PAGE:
Senders of e-mail newsletters continue to ponder the best day to send out campaigns. The “Q2 2006 Email Statistics” report from eROI separates business and consumer e-mail to determine the best day and frequency.
Business-to-business (B2B) e-mail is best sent earlier in the week. B2B e-mail received on Monday or Tuesday gives readers the opportunity to address the message before the week’s the business takes over. Thirty-three percent of survey respondents said they prefer to receive e-mail on Monday, and 36 percent on Tuesday. Preference for the remainder of the week declines sharply each day.
|Click on thumb nail to view full-size image|
The best day to send business-to-consumer (B2C) e-mail isn’t as easily determined. Preferences peak for receipt on Wednesdays (26 percent) and Fridays (31 percent). Previous reports from eROI suggested Friday to be the best day for sending e-mail. The Wednesday delivery allows consumers to plan their weekends and drives them to shopping experiences. E-mail received on Fridays leads into the weekend and hits consumers when the weekend is top of mind. The low points for receiving B2C e-mail occur on Saturdays and Sundays.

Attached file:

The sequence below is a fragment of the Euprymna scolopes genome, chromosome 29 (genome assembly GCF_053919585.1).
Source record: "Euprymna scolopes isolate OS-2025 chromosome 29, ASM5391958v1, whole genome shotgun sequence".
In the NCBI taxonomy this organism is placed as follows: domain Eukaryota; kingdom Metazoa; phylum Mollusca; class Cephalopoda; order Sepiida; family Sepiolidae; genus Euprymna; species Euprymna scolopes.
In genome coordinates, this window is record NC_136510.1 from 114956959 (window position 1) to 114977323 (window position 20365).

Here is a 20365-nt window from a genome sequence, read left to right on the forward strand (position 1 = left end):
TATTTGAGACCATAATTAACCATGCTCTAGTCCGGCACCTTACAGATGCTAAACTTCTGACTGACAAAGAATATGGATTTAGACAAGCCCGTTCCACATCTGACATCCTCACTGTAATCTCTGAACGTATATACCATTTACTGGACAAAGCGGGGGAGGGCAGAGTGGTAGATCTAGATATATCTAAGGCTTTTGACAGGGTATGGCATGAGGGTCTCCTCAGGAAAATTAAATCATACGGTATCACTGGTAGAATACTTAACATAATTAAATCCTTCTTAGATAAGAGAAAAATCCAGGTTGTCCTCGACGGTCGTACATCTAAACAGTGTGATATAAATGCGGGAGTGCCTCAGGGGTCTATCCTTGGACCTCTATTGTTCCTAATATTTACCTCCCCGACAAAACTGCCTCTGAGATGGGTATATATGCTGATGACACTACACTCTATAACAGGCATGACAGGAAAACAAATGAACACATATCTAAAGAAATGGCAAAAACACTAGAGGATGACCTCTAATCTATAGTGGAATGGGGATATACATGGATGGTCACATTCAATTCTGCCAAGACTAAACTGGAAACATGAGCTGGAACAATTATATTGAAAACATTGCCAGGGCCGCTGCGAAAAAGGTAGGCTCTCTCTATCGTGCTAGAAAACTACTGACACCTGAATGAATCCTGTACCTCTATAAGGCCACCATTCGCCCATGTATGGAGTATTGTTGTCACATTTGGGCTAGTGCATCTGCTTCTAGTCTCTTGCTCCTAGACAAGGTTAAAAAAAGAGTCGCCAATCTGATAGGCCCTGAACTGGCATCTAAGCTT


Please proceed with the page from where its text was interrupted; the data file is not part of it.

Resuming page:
Frequency is another issue marketers face when sending out e-newsletters. The widely accepted frequency of monthly for B2B messages remains with 35 percent of respondents stating their preference. However, 25 percent say they would like a weekly newsletter. Among consumers, monthly is the preference. Thirty-six percent said they want monthly e-mail; 21 percent would like e-mail every other week; and 17 percent like weekly e-mail.
It’s possible for frequency or the messaging to push subscribers to unsubscribe. Sixty-five percent of subscribers said they unsubscribe when a newsletter is not relevant. Fifty-six percent unsubscribe to newsletters with too high a frequency. Thirteen percent actually unsubscribe when a newsletter becomes “too relevant.”
Many subscribers feel watched when they receive a marketing e-mail based on a recently viewed item or other information gleaned from user behavior. The report suggests taking a step back. “Instead of sending an e-mail about the new blue jeans they just looked at, for example, try a blanket offer on jeans (or pants). It is a fine line, but it opens up the opportunity for cross-selling while at the same time remaining relevant,” the report states. The report also stresses the KISS, or, Keep it Simple Stupid, methodology with newsletters.
The findings are based on a survey of over 300 respondents.
Yesterday was the first day of ClickZ Live and Shift San Francisco, an event which attracted more then 500 attendees. It featured speakers from Accenture, ... read more
Automation is the number one area for email innovation and focus in 2016 according to this year’s Email Marketing Industry Census. However, ... read more
The web doesn’t have a traffic problem, but it has a conversion problem.
Do you ever get the feeling that you’re being ignored? That despite your best efforts to ensure every email you write is a) highly relevant; b) succinct; and c) blurb-free, your message still gets overlooked?